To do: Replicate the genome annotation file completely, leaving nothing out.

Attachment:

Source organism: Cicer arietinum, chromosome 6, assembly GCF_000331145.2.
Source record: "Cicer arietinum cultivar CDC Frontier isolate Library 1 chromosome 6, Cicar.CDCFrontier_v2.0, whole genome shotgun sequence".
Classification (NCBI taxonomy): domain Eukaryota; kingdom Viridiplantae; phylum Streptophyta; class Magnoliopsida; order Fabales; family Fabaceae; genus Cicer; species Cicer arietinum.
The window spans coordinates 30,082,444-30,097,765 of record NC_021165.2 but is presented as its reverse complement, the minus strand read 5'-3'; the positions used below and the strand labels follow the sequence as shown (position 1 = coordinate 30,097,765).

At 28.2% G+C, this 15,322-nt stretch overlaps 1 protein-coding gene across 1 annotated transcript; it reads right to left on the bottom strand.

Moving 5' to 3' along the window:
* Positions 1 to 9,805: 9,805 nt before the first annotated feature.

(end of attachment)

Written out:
Source organism: Cicer arietinum, chromosome 6, assembly GCF_000331145.2.
Source record: "Cicer arietinum cultivar CDC Frontier isolate Library 1 chromosome 6, Cicar.CDCFrontier_v2.0, whole genome shotgun sequence".
Classification (NCBI taxonomy): domain Eukaryota; kingdom Viridiplantae; phylum Streptophyta; class Magnoliopsida; order Fabales; family Fabaceae; genus Cicer; species Cicer arietinum.
The window spans coordinates 30,082,444-30,097,765 of record NC_021165.2 but is presented as its reverse complement, the minus strand read 5'-3'; the positions used below and the strand labels follow the sequence as shown (position 1 = coordinate 30,097,765).

At 28.2% G+C, this 15,322-nt stretch overlaps 1 protein-coding gene across 1 annotated transcript; it reads right to left on the bottom strand.

Moving 5' to 3' along the window:
* Positions 1 to 9,805: 9,805 nt before the first annotated feature.